Wednesday 12 May 2021

The Boxer and the Blacksmith by Edie Cay

Book of the Month

Fictional Saga / Romance
Napoleonic / 1800s
(When the Blood Is Up #book 2)

"As London's undefeated women's boxer, Bess Abbott has the scars-both inside and out-to prove it. But when one of her boxing students, Violet, needs protection, Bess Abbott's rock hard heart cracks open. And when a handsome blacksmith comes along, giving her compliments and treating her, well, like a woman, Bess doesn't know what to do. She's on the ropes in the face of love.
Os Worley was a child when he became an accidental stow-away. He grew up not knowing the family or the island that inflected his accent. His only memory of his mother is a head bent, hands working a stitch, a voice humming a melody. Now that he has his own foundry, and his own apprentice, he's come to London to find the woman attached to this memory. His heart is already tempered and quenched, focused on his goal-but a lady boxer threatens to recast his love in her own image.
As Os and Bess face off, will they toe the line or retreat to their corners?"

They say one shouldn't judge a book by its cover and, equally, one shouldn't judge it by its title or, for that matter, its subject. This is, on the face of it, not a book I would have picked up to read and yet, when I did, I could not put it down.

Yes, there were things that weren't perfect and let me get them straight out of the way because one occurs on the very first page: the use of the Americanism 'snuck' chimed wrongly with me for a book set in post-Napoleonic era London. On a couple of occasions the description of addresses and the locale were not quite how they would normally be described: "Off Edgeware and Harrow" sounded wrong in the mouth of a 19thC English person and even in the 21st century the English don't think of distances in cities as being in 'blocks'. There's also an occasional mixing up of lie/lay/laid.


These are the only niggles which took a very tiny bit of the sheen off an excellent novel. This is the second in a series but is described as a standalone, and it absolutely reads as such. Yes, there are references to what happened in Book One but they are clear, unobtrusive, and minimal, giving only the information needed to move the story on.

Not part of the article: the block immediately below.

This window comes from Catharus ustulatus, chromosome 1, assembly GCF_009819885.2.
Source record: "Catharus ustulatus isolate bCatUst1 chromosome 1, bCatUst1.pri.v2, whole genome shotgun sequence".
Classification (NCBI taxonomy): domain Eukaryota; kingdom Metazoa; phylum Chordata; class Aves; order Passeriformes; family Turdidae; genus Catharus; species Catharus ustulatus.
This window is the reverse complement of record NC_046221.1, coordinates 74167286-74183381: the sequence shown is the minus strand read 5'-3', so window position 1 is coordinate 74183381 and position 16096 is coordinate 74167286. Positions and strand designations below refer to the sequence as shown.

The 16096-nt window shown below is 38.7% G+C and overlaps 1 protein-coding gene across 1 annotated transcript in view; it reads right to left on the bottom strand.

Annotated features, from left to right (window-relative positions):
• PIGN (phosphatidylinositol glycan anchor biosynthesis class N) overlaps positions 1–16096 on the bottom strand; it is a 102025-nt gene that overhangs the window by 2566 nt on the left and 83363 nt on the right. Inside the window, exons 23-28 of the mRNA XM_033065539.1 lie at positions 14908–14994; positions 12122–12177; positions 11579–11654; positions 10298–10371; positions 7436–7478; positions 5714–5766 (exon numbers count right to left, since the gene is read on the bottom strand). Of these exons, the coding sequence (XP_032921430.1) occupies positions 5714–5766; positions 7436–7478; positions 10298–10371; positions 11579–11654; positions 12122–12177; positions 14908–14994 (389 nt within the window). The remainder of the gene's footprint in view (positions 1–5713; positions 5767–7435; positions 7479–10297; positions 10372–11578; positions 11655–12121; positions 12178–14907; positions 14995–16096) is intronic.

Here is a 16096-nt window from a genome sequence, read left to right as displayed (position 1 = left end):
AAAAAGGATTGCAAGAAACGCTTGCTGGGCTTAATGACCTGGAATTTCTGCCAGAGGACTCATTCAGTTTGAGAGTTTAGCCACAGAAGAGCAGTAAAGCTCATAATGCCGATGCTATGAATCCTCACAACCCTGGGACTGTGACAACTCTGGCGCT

I instantly warmed to Bess. She's unusual, for her time, but she is a beautifully-drawn three-dimensional character, with strengths and flaws. She's bullish and sometimes she acts against her own better judgement, which makes her rather fun. Os is introspective and perfectly and succinctly described, just as he himself is economical with words. Ms Cay has a knack for description in general, with some beautiful phrasing which instantly paints a picture for the reader. I particularly liked one scene where Os, a big man, squeezes into a chair and makes it creak when he moves. When he thinks that he doesn't fit in this particular environment, he means it metaphorically and literally. One gets a good sense of the crowds on the street, in the pubs, and at the boxing matches. All five senses are employed and the scenes are brought to life vividly.

This is, at its heart, a love story between two people, neither of whom quite have a place in society. But there are many more layers to the story and a fine array of supporting characters who, though they don't have a huge number of lines, make their presence and their characteristics felt. The author has clearly done her research and presents us with a London which was rather a melting pot, where members of the upper reaches of society mixed with those in other circles, where social mobility is beginning to be a reality, and where people of different races rub along quite happily. There are darker themes too, and a reminder that the abolition of slavery, when it came about, was not so abrupt as we might think.

In this, and in the story of the young girl, Violet, Ms Cay presents us with a history lesson, and in a way an essay on social inequality, deprivation, and the abuse of women. Yet she weaves it through the novel so skilfully that we are never lectured, only made aware. 

From the author's notes, I discovered that her main character was based on a real-life person but that she took elements of her life and moved them to a different era. I applaud this ingenuity and I think it works very well. I enjoyed spending time with these people and what shines through is their relationships with each other. I really believed in their connections, their friendships, the enmity. Even the 'bit part' players, such as the young Irish woman whom Bess will meet in the ring, are rounded and real. In fact, I'd go so far as to say there's not a single two-dimensional or stock character in the book, for everyone is shaped by their circumstances and experiences, and acts accordingly and believably.

I'm so glad this book appeared on my review list, otherwise I'd have missed an opportunity for a fantastic read, and I shall be looking out for more of Ms Cay's books.

[Word of caution, for those who might be offended, there is one instance of a particular four-letter word.]

Reviewed for Discovering Diamonds 

© Annie Whitehead
Discovering Diamonds Senior Reviewer
 e-version reviewed

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